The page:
Obesity: Inequalities in EBM, medical research and policy
Today’s main news story is that obesity is on the up and will continue to rise if coordinated action is not taken at local, national and international levels. A Lancet series of articles examines the evidence for the growing burden and cost of obesity globally and the policy steps needed to prevent 65 million more adults in the USA and 11 million more adults in the UK becoming obese by 2030. Successive governments have allowed the food industry to self-regulate and the evidence clearly suggests that this does not work, since the industry’s interest are profits.
What strikes me is that instructive lessons learned from a strikingly similar case-in-point over the last 60 years, namely the tobacco industry, are not being put into practice. There was good medical evidence for smoking and its detrimental effects of health since the work of Richard Doll and Austin Bradford Hill showed the link with lung cancer in the early 1950s, but it was not until 2005 that the World Health Organization adopted the Framework Convention for Tobacco Control, the world’s first and only public health treaty. Our policymakers smugly talk about tobacco as a tackled problem, but it was less than 10 years ago that UK policy started moving in the direction of smoke-free public places.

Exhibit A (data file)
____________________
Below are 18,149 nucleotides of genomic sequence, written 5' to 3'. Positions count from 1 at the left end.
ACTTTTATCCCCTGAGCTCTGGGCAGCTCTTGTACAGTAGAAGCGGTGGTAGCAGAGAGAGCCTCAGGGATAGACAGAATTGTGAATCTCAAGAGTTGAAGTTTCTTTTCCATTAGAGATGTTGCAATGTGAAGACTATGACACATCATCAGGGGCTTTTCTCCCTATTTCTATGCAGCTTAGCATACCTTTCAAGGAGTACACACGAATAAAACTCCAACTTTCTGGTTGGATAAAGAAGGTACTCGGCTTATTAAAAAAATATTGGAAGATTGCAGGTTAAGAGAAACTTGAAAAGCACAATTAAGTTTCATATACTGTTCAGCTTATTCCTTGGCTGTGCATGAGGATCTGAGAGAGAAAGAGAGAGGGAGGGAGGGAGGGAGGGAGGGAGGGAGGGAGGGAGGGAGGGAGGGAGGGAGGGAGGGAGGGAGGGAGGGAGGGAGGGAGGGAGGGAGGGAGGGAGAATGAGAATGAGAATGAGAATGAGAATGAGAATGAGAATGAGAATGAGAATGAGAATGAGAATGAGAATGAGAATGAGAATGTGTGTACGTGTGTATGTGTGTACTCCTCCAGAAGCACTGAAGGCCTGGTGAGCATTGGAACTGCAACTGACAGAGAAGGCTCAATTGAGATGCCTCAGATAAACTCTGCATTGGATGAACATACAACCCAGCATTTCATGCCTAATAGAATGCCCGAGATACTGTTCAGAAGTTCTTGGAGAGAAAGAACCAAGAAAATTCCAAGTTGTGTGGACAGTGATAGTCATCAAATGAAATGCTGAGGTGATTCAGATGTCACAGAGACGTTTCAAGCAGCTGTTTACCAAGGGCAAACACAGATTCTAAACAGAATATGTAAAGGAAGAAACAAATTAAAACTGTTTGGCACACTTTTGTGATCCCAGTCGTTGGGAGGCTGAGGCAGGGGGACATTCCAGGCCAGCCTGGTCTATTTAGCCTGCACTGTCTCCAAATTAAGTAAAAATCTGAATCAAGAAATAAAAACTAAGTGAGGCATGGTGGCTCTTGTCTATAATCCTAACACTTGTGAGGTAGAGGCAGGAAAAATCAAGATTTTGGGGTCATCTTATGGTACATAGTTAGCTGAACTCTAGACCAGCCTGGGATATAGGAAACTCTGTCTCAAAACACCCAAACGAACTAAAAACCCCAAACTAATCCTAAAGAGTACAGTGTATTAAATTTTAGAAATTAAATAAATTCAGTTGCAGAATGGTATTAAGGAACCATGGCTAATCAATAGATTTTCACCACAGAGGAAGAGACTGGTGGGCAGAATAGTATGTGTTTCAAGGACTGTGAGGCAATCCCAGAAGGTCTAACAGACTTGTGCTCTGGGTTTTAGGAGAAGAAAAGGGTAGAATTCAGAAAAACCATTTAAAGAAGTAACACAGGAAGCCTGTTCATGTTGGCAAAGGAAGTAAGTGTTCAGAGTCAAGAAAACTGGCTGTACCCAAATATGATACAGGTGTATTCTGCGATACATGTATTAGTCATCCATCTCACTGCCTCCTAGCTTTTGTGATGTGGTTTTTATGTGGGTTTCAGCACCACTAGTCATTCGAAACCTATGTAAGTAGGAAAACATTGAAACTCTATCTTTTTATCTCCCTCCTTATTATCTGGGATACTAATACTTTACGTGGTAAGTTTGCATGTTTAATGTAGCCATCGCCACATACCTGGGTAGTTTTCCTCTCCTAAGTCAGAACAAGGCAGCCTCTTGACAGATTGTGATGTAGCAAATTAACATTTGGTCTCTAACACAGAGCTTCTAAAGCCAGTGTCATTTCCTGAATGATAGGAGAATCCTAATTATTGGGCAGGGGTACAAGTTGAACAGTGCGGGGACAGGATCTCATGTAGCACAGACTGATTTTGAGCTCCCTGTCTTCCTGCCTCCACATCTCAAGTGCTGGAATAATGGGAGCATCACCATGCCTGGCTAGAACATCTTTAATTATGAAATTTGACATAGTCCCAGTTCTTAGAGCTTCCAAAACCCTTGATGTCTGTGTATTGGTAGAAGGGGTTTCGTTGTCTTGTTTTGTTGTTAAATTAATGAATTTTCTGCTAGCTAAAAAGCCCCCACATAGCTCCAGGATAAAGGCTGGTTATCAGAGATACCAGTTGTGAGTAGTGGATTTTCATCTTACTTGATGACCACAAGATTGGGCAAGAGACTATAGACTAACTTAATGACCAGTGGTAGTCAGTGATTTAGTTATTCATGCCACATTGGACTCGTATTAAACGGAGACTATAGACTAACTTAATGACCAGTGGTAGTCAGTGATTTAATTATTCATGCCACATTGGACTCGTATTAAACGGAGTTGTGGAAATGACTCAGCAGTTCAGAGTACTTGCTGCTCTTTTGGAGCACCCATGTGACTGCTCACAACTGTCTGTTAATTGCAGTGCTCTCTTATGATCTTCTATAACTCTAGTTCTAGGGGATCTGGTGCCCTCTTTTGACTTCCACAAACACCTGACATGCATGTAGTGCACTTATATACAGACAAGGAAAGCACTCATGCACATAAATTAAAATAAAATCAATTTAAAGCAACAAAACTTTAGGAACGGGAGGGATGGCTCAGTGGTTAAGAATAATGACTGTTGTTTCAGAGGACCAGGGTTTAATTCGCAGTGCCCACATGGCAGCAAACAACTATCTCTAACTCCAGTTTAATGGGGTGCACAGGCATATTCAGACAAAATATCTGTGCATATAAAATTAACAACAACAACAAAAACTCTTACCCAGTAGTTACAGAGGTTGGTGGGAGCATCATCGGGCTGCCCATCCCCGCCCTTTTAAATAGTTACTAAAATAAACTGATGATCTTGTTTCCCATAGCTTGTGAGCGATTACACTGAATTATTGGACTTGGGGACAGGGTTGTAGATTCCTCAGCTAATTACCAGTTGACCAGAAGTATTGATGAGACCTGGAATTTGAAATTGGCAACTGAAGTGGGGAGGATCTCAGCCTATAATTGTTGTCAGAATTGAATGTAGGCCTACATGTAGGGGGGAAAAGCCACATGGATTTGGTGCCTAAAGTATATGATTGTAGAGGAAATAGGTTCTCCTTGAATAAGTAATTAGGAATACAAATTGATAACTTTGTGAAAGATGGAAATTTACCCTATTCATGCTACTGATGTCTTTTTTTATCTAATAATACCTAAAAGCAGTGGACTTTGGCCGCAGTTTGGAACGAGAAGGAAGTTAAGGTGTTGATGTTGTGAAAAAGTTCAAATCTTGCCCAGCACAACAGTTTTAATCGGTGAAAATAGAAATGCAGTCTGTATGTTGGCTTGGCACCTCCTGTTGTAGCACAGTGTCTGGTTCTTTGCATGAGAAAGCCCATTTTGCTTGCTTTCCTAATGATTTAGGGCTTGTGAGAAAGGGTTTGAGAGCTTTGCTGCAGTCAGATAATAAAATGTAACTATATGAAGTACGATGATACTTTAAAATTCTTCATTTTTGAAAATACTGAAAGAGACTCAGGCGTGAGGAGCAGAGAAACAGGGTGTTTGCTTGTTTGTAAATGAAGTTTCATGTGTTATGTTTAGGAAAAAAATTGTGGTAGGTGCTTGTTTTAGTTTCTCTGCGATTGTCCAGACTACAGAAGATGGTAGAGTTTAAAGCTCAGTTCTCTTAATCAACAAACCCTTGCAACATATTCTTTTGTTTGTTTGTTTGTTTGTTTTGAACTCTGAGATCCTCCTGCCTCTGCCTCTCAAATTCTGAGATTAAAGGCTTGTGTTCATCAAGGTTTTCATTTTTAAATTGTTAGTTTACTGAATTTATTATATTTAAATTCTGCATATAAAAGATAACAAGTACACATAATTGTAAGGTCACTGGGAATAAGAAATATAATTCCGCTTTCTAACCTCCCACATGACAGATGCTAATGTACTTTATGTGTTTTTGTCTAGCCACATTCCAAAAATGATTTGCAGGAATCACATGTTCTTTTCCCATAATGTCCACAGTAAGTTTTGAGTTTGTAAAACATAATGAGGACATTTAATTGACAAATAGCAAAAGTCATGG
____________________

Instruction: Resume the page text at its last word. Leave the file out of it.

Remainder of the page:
We have an obese body of evidence (pun intended) to show that the pathophysiology and epidemiology of obesity is bad for our health, and we have enough evidence to show that current methods of tackling industry problems are not working. Governments are quick to say that the food industry is different but what are the incentives for the food industry to behave differently? Is it going to be acceptable to wait 50-60 years before governments and global health policymakers put evidence into practice? Evidence-based medicine aims, at the end of the day, to institute changes which make the health of individuals better. It seems that there are inequalities in the way evidence is put into practice, based not just on societal interests, but on conflicts of interest, particularly multi-billion dollar industries. If we are serious about EBM and evidence-based policy, we should take lessons learned from other sectors and apply them accordingly.